Here’s the thing about It – it IS scary. There’s something surreal about the way the film normalised non-supernatural violence in the form of bullying, violence and abuse and then serves you with hot load of Pennywise the Dancing Clown and his gleaming evil stares. He also has a tendency to creep up on people and jump out of nowhere a hell of a lot, which was bad for someone who already hates clowns AF (me).
Besides the fact that Muschietti had successfully bring all those things you’d find scary as a kid to on-screen reality (like the part where poor Stanley gets chased around by a woman in a painting in his dad’s library that he’s freaked out by – I’ve had a nightmare similar to this, no joke), I also can’t shake the fact that we’ve been here before – scary old houses, scary people, scary bathroom sinks and scary clowns. But that’s not to say that these elements weren’t at all scary.
There are individual horror scenarios that each of the kids must face before coming together as a group (which would definitely keep you on edge). Each set of fear is different enough than the last to be scary, and every character gets to scream in terror at least once. But It is a movie about the power of friendship conquering individual fears, and it did feel like Muschietti wasted a little too much time on the unique fear of every character – time of which could’ve been spent on building up the main story at play.
The filmmakers up the ante during the climax, making Pennywise (a.k.a. Bill Skarsgård) one of the most visually extra and horrifying horror villains ever. Bill contorts and giggles and creeps on you and thanks to super high-tech SFX chops, he defies the laws of physics and appears as something so unnatural that you’d go “WTF AM I WATCHING? WTF IS THIS?!” at some bits.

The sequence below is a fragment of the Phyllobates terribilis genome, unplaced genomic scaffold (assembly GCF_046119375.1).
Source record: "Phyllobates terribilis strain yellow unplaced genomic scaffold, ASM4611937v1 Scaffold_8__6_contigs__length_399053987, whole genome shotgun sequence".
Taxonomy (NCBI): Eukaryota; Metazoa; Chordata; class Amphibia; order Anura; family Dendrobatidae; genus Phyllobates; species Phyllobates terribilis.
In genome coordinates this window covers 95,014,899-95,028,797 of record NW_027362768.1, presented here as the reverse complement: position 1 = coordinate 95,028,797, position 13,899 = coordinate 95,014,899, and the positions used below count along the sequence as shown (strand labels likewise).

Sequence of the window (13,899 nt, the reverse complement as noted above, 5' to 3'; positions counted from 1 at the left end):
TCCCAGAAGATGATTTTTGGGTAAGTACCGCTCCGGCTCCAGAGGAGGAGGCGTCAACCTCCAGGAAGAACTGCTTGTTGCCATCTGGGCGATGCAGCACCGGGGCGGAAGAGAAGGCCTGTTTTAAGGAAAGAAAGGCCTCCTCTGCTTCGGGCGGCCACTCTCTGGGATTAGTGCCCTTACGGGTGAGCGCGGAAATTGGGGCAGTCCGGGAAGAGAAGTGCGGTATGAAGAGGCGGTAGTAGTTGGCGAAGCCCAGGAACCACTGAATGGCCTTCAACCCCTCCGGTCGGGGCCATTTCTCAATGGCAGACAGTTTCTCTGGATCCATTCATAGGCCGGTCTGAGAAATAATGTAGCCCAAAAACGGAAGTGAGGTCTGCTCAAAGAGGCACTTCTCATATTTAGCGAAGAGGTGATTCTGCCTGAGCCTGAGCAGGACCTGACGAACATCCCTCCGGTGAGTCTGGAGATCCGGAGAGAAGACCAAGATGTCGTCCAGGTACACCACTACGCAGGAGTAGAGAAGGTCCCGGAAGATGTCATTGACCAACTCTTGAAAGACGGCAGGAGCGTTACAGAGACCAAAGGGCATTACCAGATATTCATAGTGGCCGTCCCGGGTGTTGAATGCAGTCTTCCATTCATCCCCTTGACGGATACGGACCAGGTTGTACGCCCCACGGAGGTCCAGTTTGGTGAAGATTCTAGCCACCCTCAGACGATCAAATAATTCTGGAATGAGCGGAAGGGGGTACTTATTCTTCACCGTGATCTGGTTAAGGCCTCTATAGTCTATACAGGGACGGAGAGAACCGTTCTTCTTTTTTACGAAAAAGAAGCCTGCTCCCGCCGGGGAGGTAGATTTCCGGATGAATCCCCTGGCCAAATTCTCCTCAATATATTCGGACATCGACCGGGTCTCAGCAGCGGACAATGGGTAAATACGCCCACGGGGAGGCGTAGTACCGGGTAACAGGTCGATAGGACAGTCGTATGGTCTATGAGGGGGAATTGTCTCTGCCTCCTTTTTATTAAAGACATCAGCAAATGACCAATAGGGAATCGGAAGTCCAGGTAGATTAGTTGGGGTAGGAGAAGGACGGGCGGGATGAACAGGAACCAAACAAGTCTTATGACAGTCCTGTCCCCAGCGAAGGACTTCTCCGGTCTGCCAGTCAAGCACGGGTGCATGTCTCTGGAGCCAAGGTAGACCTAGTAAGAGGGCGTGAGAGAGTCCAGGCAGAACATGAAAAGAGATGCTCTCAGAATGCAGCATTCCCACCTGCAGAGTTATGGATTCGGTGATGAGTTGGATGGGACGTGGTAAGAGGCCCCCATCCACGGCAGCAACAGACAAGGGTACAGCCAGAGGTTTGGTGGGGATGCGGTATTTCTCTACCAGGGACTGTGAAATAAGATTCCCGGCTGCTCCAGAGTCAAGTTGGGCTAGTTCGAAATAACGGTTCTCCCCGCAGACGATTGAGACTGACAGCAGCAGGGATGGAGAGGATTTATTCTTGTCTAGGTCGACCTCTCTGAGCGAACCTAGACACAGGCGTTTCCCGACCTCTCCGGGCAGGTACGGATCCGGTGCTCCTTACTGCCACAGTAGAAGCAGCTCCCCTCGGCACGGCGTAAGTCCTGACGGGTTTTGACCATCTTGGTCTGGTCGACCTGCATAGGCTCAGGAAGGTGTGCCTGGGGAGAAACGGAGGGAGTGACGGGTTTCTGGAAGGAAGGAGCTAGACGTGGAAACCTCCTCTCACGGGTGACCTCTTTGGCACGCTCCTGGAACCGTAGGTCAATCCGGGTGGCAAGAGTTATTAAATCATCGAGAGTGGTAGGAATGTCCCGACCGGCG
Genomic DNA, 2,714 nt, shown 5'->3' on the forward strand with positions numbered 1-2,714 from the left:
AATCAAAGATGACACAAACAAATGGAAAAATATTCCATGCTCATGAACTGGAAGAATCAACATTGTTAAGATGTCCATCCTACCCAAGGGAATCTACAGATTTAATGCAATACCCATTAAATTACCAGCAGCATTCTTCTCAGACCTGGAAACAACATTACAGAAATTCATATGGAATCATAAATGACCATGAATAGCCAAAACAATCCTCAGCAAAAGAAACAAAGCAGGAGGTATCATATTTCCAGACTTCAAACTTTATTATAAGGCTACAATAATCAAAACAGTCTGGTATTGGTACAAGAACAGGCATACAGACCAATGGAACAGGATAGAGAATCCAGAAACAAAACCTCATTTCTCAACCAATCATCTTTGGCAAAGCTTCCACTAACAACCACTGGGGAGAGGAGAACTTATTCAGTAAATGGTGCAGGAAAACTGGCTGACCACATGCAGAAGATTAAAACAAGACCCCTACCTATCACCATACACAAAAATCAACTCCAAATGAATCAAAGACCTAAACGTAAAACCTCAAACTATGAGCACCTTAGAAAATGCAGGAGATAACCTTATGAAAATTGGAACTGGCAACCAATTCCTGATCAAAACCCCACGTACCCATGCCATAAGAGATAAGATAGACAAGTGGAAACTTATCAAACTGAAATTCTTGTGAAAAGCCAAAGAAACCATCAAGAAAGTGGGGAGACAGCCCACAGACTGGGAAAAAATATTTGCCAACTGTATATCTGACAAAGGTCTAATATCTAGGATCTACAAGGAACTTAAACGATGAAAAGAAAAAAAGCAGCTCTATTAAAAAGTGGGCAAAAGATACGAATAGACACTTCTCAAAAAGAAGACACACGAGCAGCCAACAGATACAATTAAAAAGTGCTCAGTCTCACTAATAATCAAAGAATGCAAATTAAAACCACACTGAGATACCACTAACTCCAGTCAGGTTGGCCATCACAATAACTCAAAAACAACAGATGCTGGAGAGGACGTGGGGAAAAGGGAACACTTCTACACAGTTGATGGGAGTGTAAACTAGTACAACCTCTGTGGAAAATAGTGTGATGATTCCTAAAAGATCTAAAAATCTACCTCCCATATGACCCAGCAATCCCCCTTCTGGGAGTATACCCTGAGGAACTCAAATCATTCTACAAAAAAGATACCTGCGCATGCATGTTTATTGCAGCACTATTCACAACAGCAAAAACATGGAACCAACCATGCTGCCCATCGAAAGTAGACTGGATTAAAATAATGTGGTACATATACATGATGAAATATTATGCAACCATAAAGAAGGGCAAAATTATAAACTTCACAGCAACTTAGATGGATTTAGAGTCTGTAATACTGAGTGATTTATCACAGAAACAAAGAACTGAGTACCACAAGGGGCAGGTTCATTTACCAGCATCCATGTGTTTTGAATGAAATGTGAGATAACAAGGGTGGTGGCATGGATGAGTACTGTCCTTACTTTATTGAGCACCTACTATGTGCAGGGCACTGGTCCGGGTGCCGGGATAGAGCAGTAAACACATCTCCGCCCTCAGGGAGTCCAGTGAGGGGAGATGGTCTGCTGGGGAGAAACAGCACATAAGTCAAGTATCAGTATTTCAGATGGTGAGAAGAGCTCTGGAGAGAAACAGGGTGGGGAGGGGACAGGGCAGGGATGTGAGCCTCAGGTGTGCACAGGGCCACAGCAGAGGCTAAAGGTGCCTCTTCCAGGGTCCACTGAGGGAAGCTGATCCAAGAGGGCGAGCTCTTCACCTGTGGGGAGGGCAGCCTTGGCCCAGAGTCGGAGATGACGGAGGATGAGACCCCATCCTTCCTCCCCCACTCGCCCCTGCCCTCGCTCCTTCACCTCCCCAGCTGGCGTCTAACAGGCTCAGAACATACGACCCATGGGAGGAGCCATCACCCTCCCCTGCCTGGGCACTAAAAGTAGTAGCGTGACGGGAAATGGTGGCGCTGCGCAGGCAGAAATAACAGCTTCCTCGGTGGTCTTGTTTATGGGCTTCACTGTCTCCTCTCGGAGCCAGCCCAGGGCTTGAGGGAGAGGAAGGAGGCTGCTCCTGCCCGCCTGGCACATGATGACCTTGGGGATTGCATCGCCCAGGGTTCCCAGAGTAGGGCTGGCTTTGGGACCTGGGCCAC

Which is why the members of The Losers Club kept what they’ve seen to themselves at first until they’re surrounded by blood that only they can see (damn clown put a spell on adults, remember?) – Muschietti’s way of laying the groundwork for a terrifying conclusion that all of his characters are on the same, horrifying page.
With all that’s been said, I have to admit that It tugged at my heart strings for its portrayal of simpler times and 1980s nostalgia with New Kids On The Block and Lethal Weapon 2 references making its way on film in 2017. It’s definitely not a coincidence that the new ’80s nostalgia Muschietti opted for was presented in the same sentimentality that Stephen King had for the ’50s in his original version of IT – which is why we reckon that he loved the 2017 remake.
Muschietti also ensures that everyone’s forced into a child’s naive and innocent mentality and then scars us forever because there’s really no point in remaking a movie that was the stuff of every ’80s kids nightmares 27 years later (intentionally, because Pennywise comes out to feed every 27 years) if he’s not scaring the living hell of his audience. And let us all just agree that everything is horrifying when there’s a scary clown involved.
It is rated P18 and drops in cinemas today.